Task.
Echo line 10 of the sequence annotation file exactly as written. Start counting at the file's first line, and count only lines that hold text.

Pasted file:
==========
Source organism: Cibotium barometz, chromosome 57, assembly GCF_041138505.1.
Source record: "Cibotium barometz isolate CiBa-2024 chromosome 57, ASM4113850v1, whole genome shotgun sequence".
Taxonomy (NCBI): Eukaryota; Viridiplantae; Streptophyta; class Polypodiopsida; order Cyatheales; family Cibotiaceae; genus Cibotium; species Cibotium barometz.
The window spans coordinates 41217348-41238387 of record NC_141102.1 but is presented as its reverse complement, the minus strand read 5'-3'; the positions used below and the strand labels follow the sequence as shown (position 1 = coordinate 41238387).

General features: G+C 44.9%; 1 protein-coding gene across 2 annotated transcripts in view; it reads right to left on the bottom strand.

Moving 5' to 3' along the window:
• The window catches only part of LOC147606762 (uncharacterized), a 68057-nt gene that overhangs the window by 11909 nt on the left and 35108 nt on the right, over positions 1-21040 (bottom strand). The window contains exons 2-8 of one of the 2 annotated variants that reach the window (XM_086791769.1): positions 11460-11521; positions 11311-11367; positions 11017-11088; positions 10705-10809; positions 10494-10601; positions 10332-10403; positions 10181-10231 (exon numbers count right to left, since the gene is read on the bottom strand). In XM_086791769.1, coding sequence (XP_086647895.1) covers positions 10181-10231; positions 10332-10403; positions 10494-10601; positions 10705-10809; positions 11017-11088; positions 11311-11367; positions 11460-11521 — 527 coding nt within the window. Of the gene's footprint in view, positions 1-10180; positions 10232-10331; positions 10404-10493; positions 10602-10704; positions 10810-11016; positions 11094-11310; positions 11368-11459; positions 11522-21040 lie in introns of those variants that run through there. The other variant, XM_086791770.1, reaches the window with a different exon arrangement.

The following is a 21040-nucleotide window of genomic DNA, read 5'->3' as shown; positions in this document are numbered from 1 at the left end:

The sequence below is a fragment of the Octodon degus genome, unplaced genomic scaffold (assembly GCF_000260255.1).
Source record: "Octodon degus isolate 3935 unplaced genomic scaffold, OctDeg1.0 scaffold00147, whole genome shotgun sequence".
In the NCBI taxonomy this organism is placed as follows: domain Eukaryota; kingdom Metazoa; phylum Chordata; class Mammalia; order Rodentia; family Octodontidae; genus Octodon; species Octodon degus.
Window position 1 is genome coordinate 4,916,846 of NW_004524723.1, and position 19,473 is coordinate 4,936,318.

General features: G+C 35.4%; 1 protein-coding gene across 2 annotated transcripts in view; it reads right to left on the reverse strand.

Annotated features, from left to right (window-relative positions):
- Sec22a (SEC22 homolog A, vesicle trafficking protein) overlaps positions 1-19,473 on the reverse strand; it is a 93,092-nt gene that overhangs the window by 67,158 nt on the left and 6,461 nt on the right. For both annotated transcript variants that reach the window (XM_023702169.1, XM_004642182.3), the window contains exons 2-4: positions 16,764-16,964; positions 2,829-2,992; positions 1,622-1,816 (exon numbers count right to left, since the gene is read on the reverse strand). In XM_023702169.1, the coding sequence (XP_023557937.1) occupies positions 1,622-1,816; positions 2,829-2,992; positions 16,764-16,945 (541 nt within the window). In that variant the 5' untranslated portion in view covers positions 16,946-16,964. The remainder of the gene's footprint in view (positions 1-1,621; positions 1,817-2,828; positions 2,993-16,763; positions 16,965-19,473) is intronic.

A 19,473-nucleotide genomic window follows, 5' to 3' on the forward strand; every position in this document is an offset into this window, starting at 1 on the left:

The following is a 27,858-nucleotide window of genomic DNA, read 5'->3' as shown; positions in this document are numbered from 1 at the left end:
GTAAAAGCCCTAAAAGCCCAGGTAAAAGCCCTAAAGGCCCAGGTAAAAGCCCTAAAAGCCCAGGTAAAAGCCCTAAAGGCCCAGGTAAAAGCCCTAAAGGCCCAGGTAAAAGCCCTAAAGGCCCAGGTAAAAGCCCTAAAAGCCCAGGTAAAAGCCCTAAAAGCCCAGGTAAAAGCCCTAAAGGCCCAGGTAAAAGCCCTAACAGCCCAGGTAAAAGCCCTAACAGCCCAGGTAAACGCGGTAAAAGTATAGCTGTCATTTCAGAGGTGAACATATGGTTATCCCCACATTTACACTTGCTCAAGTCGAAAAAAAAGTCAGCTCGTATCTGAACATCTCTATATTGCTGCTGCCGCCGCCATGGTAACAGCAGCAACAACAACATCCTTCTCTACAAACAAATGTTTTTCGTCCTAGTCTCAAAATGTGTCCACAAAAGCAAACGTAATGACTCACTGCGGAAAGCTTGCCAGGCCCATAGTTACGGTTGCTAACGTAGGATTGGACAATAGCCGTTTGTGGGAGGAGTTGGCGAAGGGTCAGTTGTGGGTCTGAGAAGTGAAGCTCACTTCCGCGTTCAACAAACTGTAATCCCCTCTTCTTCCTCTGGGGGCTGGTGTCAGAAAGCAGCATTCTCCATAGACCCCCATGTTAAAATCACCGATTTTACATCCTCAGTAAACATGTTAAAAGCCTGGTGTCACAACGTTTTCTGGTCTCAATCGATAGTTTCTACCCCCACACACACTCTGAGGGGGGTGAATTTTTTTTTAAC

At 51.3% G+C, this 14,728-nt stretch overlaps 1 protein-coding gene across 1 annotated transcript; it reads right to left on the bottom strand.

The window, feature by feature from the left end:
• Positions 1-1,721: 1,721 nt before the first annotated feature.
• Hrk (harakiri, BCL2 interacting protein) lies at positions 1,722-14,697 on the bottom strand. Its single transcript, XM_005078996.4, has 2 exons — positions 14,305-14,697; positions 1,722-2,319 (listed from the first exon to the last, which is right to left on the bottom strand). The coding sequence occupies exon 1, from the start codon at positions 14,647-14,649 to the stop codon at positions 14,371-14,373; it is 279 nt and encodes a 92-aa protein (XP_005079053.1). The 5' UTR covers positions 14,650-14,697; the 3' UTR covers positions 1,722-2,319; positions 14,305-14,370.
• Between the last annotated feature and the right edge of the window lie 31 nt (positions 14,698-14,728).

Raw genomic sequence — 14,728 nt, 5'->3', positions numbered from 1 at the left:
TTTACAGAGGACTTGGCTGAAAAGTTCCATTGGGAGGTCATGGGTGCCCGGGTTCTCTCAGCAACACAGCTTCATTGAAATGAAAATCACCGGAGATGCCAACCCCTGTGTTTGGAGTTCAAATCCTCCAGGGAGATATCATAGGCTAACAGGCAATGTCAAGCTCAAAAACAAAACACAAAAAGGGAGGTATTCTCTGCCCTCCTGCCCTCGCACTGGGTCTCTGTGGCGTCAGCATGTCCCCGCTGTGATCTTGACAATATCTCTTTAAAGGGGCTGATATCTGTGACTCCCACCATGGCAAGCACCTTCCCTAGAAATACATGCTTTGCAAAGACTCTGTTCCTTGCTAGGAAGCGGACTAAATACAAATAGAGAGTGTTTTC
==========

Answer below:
Source record: "Octodon degus isolate 3935 unplaced genomic scaffold, OctDeg1.0 scaffold00147, whole genome shotgun sequence".